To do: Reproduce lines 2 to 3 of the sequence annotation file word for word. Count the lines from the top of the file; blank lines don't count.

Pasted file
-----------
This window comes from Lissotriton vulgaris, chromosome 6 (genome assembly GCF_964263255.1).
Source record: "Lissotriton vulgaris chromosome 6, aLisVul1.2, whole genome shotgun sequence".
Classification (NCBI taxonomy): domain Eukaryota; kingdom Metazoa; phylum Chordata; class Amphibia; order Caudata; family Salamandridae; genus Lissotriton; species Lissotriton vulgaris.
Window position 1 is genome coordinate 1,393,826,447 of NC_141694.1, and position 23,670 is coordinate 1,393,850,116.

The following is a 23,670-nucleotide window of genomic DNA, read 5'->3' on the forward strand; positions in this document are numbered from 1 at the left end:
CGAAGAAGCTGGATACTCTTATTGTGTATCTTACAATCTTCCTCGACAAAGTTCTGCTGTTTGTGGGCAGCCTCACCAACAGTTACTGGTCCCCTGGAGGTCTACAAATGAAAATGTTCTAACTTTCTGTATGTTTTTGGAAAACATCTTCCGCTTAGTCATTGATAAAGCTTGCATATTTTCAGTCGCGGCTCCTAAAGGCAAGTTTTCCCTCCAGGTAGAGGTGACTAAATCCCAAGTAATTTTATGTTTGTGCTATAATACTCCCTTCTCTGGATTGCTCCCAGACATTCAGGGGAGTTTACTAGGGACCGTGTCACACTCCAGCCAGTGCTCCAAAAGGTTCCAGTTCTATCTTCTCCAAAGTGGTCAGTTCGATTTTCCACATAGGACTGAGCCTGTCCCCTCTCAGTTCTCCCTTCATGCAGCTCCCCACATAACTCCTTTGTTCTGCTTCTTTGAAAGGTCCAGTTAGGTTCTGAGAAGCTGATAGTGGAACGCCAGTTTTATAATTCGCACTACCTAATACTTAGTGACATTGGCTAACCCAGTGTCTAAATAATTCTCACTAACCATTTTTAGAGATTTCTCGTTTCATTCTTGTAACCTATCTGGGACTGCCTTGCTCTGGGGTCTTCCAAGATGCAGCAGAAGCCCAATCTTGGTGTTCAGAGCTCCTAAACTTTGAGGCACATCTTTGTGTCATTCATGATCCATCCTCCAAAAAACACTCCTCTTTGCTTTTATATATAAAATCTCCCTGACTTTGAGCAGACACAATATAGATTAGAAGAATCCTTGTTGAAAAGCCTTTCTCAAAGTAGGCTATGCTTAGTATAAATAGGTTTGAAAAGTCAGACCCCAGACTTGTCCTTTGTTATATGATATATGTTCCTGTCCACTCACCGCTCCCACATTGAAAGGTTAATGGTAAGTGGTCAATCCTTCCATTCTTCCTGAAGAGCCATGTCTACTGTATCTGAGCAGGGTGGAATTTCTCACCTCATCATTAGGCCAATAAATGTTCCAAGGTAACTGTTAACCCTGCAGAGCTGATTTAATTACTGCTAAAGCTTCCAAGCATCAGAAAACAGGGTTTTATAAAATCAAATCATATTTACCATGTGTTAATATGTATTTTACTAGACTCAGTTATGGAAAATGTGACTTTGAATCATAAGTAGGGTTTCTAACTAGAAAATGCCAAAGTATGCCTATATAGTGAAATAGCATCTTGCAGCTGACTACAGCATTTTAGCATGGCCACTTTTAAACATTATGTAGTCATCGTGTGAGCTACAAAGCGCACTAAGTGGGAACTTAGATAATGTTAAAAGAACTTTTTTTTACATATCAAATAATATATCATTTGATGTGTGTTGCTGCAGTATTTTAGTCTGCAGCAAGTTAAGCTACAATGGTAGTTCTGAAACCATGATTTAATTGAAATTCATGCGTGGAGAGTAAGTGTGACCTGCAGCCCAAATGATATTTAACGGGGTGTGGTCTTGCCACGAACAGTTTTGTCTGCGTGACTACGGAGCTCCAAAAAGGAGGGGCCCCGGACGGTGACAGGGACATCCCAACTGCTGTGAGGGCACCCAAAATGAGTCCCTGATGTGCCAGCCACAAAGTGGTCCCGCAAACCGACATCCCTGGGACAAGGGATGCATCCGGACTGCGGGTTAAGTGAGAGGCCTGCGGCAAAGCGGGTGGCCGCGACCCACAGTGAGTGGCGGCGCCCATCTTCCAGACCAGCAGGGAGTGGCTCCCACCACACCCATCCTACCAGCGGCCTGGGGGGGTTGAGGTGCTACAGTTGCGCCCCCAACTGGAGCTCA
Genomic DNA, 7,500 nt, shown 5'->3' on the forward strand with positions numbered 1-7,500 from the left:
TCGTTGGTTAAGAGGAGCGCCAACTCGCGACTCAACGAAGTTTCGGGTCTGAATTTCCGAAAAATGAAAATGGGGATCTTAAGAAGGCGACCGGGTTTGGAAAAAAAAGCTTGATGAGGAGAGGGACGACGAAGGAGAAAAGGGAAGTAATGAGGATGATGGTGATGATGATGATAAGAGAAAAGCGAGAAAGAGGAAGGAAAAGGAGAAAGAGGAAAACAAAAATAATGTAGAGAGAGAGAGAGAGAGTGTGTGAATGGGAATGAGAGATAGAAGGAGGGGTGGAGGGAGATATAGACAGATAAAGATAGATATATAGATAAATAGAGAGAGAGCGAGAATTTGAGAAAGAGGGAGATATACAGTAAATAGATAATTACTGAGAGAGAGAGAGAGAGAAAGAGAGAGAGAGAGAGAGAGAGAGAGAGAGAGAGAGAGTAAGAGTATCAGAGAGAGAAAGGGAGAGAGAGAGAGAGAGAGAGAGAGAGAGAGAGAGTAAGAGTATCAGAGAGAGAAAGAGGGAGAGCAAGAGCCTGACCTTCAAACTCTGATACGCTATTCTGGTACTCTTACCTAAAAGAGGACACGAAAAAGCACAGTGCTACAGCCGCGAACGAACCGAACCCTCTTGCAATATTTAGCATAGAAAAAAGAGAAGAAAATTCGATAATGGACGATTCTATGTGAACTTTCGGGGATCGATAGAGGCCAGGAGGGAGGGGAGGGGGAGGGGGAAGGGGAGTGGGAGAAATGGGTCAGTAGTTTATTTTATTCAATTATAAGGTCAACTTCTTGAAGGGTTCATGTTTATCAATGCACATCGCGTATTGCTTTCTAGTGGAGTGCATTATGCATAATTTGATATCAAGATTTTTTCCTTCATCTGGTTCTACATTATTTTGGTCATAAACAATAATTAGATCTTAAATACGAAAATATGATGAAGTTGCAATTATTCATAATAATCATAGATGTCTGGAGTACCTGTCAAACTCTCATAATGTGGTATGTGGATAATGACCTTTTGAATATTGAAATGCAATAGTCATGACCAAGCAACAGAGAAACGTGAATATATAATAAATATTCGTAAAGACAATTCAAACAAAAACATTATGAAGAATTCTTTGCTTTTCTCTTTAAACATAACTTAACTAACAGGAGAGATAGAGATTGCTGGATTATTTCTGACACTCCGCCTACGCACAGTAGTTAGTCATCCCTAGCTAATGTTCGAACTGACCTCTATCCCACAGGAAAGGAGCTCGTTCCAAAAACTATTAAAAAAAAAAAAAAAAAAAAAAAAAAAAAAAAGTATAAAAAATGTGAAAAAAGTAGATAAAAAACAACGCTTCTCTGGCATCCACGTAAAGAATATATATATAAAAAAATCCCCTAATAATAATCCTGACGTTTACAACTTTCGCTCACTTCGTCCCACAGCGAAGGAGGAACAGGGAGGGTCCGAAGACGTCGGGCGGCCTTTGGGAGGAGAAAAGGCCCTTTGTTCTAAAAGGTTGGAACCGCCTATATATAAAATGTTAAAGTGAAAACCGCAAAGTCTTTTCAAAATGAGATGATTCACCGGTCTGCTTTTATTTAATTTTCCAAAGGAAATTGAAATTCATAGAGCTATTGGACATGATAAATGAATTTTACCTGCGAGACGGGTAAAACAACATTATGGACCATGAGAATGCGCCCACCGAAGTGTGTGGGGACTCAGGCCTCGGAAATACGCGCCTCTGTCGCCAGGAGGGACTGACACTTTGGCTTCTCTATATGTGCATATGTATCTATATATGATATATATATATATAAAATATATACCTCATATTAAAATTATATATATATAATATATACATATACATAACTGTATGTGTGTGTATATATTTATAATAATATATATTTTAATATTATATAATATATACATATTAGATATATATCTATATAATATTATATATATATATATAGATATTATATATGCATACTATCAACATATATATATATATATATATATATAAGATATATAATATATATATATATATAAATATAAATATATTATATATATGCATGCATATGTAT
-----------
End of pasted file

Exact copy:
Source record: "Lissotriton vulgaris chromosome 6, aLisVul1.2, whole genome shotgun sequence".
Classification (NCBI taxonomy): domain Eukaryota; kingdom Metazoa; phylum Chordata; class Amphibia; order Caudata; family Salamandridae; genus Lissotriton; species Lissotriton vulgaris.